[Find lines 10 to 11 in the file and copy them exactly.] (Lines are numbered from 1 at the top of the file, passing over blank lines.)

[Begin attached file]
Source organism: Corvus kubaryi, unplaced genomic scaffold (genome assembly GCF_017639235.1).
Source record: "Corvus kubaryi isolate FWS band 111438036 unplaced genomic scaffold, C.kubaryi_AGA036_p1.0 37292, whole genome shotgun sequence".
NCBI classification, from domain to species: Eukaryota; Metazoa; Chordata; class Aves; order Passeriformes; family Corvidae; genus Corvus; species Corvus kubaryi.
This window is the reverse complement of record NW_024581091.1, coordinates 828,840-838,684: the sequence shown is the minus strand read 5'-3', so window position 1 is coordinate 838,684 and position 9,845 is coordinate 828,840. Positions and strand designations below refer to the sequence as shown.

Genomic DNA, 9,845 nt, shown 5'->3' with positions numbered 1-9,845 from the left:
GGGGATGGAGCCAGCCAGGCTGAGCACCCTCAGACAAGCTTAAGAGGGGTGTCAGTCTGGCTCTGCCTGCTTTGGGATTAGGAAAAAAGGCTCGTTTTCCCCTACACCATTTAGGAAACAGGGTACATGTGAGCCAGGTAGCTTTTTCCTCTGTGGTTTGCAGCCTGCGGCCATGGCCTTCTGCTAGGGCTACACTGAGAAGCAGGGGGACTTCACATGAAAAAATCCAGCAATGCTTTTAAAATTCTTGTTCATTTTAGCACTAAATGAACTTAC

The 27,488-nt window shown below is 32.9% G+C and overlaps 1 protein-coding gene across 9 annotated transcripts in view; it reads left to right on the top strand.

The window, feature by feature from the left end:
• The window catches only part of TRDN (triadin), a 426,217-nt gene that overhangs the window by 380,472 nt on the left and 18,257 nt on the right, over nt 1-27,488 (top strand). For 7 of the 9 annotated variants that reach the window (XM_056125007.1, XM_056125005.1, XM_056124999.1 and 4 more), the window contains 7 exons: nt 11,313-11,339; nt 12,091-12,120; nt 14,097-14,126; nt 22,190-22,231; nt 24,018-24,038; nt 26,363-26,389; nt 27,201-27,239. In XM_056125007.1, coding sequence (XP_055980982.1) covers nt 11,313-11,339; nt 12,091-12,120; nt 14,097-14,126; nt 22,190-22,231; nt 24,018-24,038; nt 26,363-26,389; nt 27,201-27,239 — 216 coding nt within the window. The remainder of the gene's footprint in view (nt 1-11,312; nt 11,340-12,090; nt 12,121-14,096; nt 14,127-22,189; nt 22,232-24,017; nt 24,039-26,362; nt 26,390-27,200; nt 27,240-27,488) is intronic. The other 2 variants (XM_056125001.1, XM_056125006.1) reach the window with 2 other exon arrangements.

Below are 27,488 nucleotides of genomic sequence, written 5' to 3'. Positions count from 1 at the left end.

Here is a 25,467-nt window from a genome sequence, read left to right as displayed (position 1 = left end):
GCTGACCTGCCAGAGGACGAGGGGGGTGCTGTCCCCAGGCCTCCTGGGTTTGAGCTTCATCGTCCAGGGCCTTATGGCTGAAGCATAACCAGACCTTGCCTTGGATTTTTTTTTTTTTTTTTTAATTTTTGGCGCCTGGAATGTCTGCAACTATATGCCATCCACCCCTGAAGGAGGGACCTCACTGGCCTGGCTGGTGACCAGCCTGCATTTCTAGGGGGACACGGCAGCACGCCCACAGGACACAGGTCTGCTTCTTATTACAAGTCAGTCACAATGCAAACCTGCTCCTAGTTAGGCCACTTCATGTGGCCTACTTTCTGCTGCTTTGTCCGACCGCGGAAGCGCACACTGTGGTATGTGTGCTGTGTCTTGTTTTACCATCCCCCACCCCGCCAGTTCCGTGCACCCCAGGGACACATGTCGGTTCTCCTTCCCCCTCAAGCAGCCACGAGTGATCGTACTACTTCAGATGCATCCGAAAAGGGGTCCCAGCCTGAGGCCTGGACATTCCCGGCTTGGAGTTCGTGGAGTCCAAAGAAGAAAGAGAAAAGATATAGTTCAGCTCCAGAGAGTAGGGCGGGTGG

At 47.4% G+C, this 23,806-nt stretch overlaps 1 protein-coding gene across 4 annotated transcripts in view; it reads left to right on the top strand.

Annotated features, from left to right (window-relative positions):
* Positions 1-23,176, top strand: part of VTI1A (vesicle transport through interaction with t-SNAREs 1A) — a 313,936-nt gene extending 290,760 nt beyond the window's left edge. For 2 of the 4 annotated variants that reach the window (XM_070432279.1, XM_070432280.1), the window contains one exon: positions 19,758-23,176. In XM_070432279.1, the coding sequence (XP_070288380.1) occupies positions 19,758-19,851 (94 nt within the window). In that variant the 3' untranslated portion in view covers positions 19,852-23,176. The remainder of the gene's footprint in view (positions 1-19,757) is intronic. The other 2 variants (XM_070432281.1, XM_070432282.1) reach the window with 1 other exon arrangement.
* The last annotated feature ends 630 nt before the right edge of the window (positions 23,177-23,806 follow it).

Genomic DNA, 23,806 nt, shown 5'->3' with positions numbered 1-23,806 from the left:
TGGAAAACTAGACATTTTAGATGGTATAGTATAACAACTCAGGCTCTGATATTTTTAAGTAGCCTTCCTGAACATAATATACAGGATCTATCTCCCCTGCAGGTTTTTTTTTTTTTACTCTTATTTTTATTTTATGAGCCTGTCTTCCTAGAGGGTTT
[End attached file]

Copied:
Below are 27,488 nucleotides of genomic sequence, written 5' to 3'. Positions count from 1 at the left end.

Here is a 25,467-nt window from a genome sequence, read left to right as displayed (position 1 = left end):